The use of Opioids for Stones and Ureteral Stents: Insights from an EDGE Consortium Patient Survey
Annah J. Vollstedt, MD1; Manoj Monga, MD2; Anna Zampini, MD2; Amy Krambeck, MD3; Ojahs Shah, MD4; Roger Sur, MD5; Ben Chew, MD6; Brian Eisner, MD7; Stephanie Thompson, MD4; Tammer Yamany, MD7; Vernon Pais, MD1
1Dartmouth Hitchcock Medical Center, Lebanon, NH; 2Cleveland Clinic, Cleveland, OH; 3Indiana University, Indianapolis, IN; 4Columbia Univerisity, New York, NY; 5University of California, San Diego, San Diego, CA; 6University of British Columbia, Vancouver, BC; 7Massachusetts General Hospital, Boston, MA
BACKGROUND: With the spotlight on the nation's opioid crisis, urologists should analyze the use of opioid analgesics. Kidney stones are recognized as inherently painful. Furthermore, ureteral stents are recognized as a source of significant postoperative discomfort for many patients undergoing endourologic interventions for stone. Given high recurrence rate of urolithiasis, the implications of opioid use are potentially multiplied in this population. Using a patient survey, we sought to investigate the use of opioids both during acute episodes of urolithiasis and after urologic surgery in which a stent was placed post-operatively.
METHODS: A previously validated survey assessing impact of decreased quality of life and use of opioid pain medication was distributed to patients with a history of ureteral stent at seven academic centers between July 2016 and September 2017. Responses were encoded in duplicate to ensure accuracy. Statistical analysis was performed using Chi square analyses, Stata 13.1.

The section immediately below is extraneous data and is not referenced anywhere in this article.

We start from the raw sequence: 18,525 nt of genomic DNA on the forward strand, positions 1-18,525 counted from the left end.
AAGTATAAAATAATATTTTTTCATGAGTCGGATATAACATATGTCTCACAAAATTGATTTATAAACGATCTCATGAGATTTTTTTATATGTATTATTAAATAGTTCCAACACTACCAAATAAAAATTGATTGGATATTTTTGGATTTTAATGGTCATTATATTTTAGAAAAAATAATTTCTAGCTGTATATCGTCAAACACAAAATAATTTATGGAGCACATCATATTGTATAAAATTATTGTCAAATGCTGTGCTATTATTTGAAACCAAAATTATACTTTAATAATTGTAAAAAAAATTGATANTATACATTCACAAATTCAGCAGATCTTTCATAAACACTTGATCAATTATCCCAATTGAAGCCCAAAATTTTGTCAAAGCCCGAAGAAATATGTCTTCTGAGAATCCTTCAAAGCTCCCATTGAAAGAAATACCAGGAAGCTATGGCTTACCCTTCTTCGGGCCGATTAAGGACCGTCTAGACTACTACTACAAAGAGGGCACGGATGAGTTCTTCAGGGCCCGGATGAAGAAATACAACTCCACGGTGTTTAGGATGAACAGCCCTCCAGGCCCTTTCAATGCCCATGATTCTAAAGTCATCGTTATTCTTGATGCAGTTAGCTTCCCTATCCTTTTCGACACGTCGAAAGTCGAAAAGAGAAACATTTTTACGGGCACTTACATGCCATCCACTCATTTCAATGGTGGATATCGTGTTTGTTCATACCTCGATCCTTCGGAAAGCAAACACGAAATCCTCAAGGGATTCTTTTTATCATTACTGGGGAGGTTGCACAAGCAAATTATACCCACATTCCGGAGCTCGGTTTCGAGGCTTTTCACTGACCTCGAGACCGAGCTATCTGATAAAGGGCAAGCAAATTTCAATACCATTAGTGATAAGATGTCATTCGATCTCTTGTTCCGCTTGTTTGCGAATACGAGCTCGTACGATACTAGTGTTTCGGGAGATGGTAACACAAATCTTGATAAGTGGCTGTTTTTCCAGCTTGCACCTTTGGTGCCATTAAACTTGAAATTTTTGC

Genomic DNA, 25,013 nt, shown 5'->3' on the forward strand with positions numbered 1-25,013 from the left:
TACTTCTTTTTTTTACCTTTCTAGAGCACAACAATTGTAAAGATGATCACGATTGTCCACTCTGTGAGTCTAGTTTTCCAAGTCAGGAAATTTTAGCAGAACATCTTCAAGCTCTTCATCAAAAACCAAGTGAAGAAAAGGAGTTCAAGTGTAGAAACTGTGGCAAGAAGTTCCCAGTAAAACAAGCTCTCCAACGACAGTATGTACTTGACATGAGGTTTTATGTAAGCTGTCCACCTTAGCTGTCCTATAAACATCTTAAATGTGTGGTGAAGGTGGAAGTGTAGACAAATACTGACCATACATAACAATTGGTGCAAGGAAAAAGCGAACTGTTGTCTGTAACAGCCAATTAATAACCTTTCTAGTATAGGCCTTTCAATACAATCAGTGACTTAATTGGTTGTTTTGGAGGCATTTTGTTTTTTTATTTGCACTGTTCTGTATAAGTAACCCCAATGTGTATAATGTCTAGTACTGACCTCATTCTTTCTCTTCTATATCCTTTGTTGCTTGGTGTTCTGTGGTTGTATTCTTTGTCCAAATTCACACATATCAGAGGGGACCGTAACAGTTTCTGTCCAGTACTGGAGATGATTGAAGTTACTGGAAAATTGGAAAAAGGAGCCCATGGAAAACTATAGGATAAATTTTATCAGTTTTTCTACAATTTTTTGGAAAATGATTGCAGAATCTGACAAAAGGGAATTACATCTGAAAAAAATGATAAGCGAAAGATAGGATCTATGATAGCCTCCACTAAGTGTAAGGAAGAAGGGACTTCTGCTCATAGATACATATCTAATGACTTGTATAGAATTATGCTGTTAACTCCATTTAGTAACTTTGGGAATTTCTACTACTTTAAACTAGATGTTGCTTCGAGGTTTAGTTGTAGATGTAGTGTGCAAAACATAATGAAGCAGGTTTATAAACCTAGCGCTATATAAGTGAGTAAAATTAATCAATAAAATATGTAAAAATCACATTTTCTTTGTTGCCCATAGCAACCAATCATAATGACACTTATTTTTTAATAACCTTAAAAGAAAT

RESULTS: A total of 249 surveys were completed, 116 (47%) were from female patients. Most patients (75%, 186/249) used an opioid at some point during either their acute stone episode or for stent-related pain. 61% (147/242) of patients reported using opioid pain medication for their stone pain, versus 39% (94/242) who used opioids for stent-related pain. Patients with increased number of prior stone episodes were more likely to use opioids for their most recent episode (p <0.001). In addition, increasing age was associated with a decrease in likelihood of needing opioids for stone pain (p =0.014). Younger patients were more likely to use opioids for stent-related pain (p<0.001). This held true when accounting for sex, patient-perceived health status, and the number of prior stone episodes. When assessing whether patients used more opioids for their stent-related pain or the stone pain, 46.5% reported using more opioids for their stone episode than for stent-related pain, while 16% reported using more opioids for the stent-related pain. Only 10% (25/249) patients required opioids only for the stent-related pain and not the stone pain.
CONCLUSIONS: Amid a national opioid epidemic, it is important to assess patient perspectives on opioid utilization. Patients who have suffered through more prior episodes are more likely to have used opioids for their most recent episode. Although ureteral stents have been shown to be associated with a decreased quality of life, our study shows that the use of opioids for stent-related pain is less than that for stone pain. Younger patients are less likely to tolerate a stent without opioid analgesics. Such findings may help target those for whom more aggressive opioid-alternative strategies should be developed.
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